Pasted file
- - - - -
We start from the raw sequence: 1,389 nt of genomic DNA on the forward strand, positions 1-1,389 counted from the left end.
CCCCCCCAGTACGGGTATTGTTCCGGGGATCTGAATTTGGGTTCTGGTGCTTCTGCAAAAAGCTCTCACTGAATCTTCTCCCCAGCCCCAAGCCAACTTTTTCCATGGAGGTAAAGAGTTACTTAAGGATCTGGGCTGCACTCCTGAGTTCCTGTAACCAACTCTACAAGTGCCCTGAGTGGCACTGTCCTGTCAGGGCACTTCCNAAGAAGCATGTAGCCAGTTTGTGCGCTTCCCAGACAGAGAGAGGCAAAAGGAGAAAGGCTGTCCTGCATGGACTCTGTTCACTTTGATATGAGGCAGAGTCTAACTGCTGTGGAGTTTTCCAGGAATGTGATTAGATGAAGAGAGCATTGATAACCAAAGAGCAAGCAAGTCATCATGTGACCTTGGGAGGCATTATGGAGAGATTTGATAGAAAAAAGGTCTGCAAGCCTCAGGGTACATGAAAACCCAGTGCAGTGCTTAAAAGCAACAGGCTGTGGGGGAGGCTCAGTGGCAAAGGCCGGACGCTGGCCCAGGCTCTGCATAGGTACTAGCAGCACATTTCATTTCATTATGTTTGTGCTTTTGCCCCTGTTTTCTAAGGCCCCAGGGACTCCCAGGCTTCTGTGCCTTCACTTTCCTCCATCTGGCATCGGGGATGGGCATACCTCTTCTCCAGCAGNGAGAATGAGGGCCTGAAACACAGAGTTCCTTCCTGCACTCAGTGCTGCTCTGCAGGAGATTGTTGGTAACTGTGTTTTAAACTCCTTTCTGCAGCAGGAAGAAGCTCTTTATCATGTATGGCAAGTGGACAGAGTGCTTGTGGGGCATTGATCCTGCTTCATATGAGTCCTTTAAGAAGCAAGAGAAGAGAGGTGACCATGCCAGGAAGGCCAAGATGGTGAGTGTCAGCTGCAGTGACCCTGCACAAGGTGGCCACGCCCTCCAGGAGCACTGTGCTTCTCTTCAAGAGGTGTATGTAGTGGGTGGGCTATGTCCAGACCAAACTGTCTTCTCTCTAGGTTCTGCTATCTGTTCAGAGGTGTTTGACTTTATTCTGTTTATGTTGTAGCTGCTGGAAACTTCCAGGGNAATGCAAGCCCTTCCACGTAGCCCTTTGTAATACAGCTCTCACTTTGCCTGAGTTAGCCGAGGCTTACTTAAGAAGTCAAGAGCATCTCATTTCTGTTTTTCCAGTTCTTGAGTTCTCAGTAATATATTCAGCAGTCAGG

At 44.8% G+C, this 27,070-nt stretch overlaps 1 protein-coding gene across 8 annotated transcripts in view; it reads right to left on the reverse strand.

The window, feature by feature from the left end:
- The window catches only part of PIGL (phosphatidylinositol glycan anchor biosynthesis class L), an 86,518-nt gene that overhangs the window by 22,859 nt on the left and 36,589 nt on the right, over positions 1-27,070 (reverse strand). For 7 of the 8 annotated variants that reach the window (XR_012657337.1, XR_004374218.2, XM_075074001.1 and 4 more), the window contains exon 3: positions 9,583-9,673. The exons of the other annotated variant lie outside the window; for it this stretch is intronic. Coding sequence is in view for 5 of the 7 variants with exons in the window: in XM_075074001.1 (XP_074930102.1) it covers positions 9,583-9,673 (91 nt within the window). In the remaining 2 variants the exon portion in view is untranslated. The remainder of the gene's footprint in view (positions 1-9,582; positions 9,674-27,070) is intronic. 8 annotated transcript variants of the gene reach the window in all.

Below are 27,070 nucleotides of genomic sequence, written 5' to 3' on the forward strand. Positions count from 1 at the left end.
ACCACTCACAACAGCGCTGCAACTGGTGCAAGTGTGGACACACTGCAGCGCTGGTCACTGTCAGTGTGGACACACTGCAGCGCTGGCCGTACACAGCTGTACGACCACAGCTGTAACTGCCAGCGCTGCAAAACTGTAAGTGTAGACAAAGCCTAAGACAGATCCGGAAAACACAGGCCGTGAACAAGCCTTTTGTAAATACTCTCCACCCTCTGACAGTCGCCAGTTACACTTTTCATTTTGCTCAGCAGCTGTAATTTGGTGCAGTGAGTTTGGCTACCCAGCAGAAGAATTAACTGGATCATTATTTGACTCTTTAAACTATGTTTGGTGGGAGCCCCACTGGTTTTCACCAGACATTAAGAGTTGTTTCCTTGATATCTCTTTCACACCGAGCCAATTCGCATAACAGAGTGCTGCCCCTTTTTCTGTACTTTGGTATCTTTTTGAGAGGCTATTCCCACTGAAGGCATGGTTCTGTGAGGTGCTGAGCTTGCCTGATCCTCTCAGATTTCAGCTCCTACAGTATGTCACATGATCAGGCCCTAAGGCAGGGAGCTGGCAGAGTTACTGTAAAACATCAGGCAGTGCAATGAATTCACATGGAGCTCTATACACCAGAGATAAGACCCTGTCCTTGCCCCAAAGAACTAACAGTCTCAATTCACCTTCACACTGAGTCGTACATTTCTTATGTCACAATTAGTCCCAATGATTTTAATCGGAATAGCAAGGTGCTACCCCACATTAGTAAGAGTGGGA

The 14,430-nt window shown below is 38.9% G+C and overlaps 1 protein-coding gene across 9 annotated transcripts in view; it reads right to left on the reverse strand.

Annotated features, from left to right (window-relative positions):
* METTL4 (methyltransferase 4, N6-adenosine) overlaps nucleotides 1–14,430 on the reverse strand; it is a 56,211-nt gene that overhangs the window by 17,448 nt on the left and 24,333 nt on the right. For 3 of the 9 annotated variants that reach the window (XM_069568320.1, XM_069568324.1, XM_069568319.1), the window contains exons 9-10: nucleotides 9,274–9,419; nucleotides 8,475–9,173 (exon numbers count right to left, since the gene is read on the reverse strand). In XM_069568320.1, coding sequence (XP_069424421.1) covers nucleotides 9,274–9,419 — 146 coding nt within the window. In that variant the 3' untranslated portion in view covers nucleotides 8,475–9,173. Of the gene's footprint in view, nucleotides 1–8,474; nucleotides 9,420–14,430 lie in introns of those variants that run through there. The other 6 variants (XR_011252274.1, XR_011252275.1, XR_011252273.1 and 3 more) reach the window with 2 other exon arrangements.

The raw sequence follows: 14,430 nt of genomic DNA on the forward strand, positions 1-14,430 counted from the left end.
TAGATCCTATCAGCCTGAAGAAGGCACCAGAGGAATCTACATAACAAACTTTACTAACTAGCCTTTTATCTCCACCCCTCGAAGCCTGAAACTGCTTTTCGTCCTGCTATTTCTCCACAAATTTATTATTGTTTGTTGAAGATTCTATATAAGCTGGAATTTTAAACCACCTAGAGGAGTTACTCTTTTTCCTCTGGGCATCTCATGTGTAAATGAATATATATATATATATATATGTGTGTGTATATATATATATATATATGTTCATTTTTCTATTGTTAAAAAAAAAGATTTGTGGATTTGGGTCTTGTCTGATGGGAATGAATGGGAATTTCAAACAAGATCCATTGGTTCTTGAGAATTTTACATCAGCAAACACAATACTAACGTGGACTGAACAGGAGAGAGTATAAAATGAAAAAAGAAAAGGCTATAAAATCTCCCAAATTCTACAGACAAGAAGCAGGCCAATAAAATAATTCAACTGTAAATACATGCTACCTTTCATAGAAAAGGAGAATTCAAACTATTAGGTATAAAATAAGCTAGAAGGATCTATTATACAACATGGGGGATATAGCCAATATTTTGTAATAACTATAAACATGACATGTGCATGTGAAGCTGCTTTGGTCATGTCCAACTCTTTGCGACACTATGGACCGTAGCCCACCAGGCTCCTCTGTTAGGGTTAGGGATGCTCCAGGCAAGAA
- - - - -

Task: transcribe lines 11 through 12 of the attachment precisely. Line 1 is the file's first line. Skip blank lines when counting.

The raw sequence follows: 14,430 nt of genomic DNA on the forward strand, positions 1-14,430 counted from the left end.
TAGATCCTATCAGCCTGAAGAAGGCACCAGAGGAATCTACATAACAAACTTTACTAACTAGCCTTTTATCTCCACCCCTCGAAGCCTGAAACTGCTTTTCGTCCTGCTATTTCTCCACAAATTTATTATTGTTTGTTGAAGATTCTATATAAGCTGGAATTTTAAACCACCTAGAGGAGTTACTCTTTTTCCTCTGGGCATCTCATGTGTAAATGAATATATATATATATATATATGTGTGTGTATATATATATATATATATGTTCATTTTTCTATTGTTAAAAAAAAAGATTTGTGGATTTGGGTCTTGTCTGATGGGAATGAATGGGAATTTCAAACAAGATCCATTGGTTCTTGAGAATTTTACATCAGCAAACACAATACTAACGTGGACTGAACAGGAGAGAGTATAAAATGAAAAAAGAAAAGGCTATAAAATCTCCCAAATTCTACAGACAAGAAGCAGGCCAATAAAATAATTCAACTGTAAATACATGCTACCTTTCATAGAAAAGGAGAATTCAAACTATTAGGTATAAAATAAGCTAGAAGGATCTATTATACAACATGGGGGATATAGCCAATATTTTGTAATAACTATAAACATGACATGTGCATGTGAAGCTGCTTTGGTCATGTCCAACTCTTTGCGACACTATGGACCGTAGCCCACCAGGCTCCTCTGTTAGGGTTAGGGATGCTCCAGGCAAGAA